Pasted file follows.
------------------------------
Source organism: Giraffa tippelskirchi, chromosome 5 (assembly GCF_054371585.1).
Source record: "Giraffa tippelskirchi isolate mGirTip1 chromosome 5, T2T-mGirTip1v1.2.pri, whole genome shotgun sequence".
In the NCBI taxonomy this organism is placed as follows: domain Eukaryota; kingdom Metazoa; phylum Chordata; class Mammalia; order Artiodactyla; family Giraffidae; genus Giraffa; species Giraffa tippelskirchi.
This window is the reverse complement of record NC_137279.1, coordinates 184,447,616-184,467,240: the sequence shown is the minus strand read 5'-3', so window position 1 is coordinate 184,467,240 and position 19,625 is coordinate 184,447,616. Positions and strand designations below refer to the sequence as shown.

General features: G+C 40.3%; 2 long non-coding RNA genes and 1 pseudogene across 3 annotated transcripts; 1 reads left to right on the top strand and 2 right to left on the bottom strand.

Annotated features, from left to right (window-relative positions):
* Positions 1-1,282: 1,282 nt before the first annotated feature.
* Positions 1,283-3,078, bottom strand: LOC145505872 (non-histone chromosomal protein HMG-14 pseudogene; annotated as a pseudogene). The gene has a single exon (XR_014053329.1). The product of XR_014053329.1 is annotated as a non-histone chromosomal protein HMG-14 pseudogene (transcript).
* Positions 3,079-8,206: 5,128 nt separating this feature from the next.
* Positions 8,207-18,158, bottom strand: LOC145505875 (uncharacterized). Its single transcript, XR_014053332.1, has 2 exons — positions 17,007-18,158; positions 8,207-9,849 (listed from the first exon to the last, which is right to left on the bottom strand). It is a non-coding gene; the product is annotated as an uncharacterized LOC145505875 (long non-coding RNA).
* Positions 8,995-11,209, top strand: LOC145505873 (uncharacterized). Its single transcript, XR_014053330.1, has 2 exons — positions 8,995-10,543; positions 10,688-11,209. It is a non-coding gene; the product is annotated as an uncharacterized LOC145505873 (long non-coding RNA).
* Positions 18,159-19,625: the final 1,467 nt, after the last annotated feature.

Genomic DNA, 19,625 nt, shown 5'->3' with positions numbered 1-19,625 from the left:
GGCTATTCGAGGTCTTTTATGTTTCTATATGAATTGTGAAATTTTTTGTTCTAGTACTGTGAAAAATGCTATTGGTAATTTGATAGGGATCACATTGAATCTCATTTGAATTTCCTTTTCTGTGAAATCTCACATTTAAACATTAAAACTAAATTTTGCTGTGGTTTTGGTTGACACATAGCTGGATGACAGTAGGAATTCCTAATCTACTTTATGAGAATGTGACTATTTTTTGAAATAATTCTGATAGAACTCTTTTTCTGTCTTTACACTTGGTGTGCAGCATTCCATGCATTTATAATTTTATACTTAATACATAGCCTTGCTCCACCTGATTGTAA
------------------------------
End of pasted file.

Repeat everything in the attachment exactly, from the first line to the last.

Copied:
Source organism: Giraffa tippelskirchi, chromosome 5 (assembly GCF_054371585.1).
Source record: "Giraffa tippelskirchi isolate mGirTip1 chromosome 5, T2T-mGirTip1v1.2.pri, whole genome shotgun sequence".
In the NCBI taxonomy this organism is placed as follows: domain Eukaryota; kingdom Metazoa; phylum Chordata; class Mammalia; order Artiodactyla; family Giraffidae; genus Giraffa; species Giraffa tippelskirchi.
This window is the reverse complement of record NC_137279.1, coordinates 184,447,616-184,467,240: the sequence shown is the minus strand read 5'-3', so window position 1 is coordinate 184,467,240 and position 19,625 is coordinate 184,447,616. Positions and strand designations below refer to the sequence as shown.

General features: G+C 40.3%; 2 long non-coding RNA genes and 1 pseudogene across 3 annotated transcripts; 1 reads left to right on the top strand and 2 right to left on the bottom strand.

Annotated features, from left to right (window-relative positions):
* Positions 1-1,282: 1,282 nt before the first annotated feature.
* Positions 1,283-3,078, bottom strand: LOC145505872 (non-histone chromosomal protein HMG-14 pseudogene; annotated as a pseudogene). The gene has a single exon (XR_014053329.1). The product of XR_014053329.1 is annotated as a non-histone chromosomal protein HMG-14 pseudogene (transcript).
* Positions 3,079-8,206: 5,128 nt separating this feature from the next.
* Positions 8,207-18,158, bottom strand: LOC145505875 (uncharacterized). Its single transcript, XR_014053332.1, has 2 exons — positions 17,007-18,158; positions 8,207-9,849 (listed from the first exon to the last, which is right to left on the bottom strand). It is a non-coding gene; the product is annotated as an uncharacterized LOC145505875 (long non-coding RNA).
* Positions 8,995-11,209, top strand: LOC145505873 (uncharacterized). Its single transcript, XR_014053330.1, has 2 exons — positions 8,995-10,543; positions 10,688-11,209. It is a non-coding gene; the product is annotated as an uncharacterized LOC145505873 (long non-coding RNA).
* Positions 18,159-19,625: the final 1,467 nt, after the last annotated feature.

Genomic DNA, 19,625 nt, shown 5'->3' with positions numbered 1-19,625 from the left:
GGCTATTCGAGGTCTTTTATGTTTCTATATGAATTGTGAAATTTTTTGTTCTAGTACTGTGAAAAATGCTATTGGTAATTTGATAGGGATCACATTGAATCTCATTTGAATTTCCTTTTCTGTGAAATCTCACATTTAAACATTAAAACTAAATTTTGCTGTGGTTTTGGTTGACACATAGCTGGATGACAGTAGGAATTCCTAATCTACTTTATGAGAATGTGACTATTTTTTGAAATAATTCTGATAGAACTCTTTTTCTGTCTTTACACTTGGTGTGCAGCATTCCATGCATTTATAATTTTATACTTAATACATAGCCTTGCTCCACCTGATTGTAA